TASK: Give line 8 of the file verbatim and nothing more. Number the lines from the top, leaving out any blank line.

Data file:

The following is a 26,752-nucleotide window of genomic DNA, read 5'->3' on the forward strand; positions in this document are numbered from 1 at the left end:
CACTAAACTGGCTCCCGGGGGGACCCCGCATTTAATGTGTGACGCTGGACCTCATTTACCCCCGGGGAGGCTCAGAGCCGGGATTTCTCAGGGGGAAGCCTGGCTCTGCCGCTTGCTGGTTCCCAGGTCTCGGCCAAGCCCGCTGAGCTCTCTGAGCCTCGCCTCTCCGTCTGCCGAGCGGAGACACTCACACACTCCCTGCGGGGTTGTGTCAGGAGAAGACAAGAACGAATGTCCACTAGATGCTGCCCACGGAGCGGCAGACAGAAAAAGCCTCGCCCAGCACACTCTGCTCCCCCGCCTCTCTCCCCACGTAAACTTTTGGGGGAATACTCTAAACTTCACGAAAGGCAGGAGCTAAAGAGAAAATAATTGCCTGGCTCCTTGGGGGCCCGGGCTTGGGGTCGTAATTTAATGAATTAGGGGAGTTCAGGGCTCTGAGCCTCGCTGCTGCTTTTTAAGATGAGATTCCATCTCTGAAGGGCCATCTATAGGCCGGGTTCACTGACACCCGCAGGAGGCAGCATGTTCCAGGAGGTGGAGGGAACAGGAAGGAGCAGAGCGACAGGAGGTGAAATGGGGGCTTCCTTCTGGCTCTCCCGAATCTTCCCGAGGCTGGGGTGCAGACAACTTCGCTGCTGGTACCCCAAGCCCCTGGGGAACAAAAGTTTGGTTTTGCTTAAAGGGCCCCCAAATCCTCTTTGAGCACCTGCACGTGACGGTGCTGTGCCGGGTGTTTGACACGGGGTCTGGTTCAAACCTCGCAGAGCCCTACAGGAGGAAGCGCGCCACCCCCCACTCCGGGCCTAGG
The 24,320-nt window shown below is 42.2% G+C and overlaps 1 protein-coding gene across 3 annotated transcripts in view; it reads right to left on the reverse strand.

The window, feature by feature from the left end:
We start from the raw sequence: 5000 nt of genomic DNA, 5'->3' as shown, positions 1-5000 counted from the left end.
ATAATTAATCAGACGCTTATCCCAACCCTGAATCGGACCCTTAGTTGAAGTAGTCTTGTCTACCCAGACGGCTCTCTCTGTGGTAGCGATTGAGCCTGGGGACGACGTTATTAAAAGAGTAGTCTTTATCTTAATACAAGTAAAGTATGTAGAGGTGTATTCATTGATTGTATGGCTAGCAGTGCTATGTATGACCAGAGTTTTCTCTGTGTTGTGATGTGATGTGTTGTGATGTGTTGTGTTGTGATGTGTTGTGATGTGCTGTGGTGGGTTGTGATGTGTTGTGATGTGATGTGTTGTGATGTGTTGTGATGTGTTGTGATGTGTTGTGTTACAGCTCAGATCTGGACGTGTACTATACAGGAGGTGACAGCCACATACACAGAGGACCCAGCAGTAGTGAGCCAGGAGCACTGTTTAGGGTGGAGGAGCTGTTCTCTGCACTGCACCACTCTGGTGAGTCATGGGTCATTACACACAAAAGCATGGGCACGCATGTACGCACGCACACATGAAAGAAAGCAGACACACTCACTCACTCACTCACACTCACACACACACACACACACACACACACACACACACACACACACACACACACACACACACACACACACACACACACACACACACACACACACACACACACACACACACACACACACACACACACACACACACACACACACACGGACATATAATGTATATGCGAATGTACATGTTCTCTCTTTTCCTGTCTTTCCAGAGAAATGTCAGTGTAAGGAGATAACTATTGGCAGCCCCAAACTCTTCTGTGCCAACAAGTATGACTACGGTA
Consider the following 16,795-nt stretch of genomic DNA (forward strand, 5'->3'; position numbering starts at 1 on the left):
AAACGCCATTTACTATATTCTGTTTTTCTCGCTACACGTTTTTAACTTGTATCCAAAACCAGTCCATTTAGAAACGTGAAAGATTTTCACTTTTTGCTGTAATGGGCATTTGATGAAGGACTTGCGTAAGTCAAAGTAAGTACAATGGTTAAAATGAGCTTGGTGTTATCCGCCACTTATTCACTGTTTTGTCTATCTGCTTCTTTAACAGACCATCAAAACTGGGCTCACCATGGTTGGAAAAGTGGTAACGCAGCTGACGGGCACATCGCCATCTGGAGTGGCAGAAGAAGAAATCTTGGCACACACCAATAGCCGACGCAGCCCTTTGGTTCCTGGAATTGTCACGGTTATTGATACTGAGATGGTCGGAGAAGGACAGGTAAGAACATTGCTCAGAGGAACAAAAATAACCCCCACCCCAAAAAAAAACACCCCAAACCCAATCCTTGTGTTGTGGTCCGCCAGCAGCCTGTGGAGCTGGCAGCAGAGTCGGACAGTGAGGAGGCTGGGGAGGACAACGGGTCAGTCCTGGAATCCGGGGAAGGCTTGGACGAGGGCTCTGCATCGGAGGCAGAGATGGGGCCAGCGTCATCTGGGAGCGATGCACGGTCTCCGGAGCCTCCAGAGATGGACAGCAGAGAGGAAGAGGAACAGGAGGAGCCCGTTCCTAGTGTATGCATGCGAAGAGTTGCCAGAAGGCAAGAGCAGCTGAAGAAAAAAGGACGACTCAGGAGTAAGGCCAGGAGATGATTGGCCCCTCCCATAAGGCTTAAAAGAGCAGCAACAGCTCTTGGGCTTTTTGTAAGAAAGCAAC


AAACGCCATTTACTATATTCTGTTTTTCTCGCTACACGTTTTTAACTTGTATCCAAAACCAGTCCATTTAGAAACGTGAAAGATTTTCACTTTTTGCTGTAATGGGCATTTGATGAAGGACTTGCGTAAGTCAAAGTAAGTACAATGGTTAAAATGAGCTTGGTGTTATCCGCCACTTATTCACTGTTTTGTCTATCTGCTTCTTTAACAGACCATCAAAACTGGGCTCACCATGGTTGGAAAAGTGGTAACGCAGCTGACGGGCACATCGCCATCTGGAGTGGCAGAAGAAGAAATCTTGGCACACACCAATAGCCGACGCAGCCCTTTGGTTCCTGGAATTGTCACGGTTATTGATACTGAGATGGTCGGAGAAGGACAGGTAAGAACATTGCTCAGAGGAACAAAAATAACCCCCACCCCAAAAAAAAACACCCCAAACCCAATCCTTGTGTTGTGGTCCGCCAGCAGCCTGTGGAGCTGGCAGCAGAGTCGGACAGTGAGGAGGCTGGGGAGGACAACGGGTCAGTCCTGGAATCCGGGGAAGGCTTGGACGAGGGCTCTGCATCGGAGGCAGAGATGGGGCCAGCGTCATCTGGGAGCGATGCACGGTCTCCGGAGCCTCCAGAGATGGACAGCAGAGAGGAAGAGGAACAGGAGGAGCCCGTTCCTAGTGTATGCATGCGAAGAGTTGCCAGAAGGCAAGAGCAGCTGAAGAAAAAAGGACGACTCAGGAGTAAGGCCAGGAGATGATTGGCCCCTCCCATAAGGCTTAAAAGAGCAGCAACAGCTCTTGGGCTTTTTGTAAGAAAGCAAC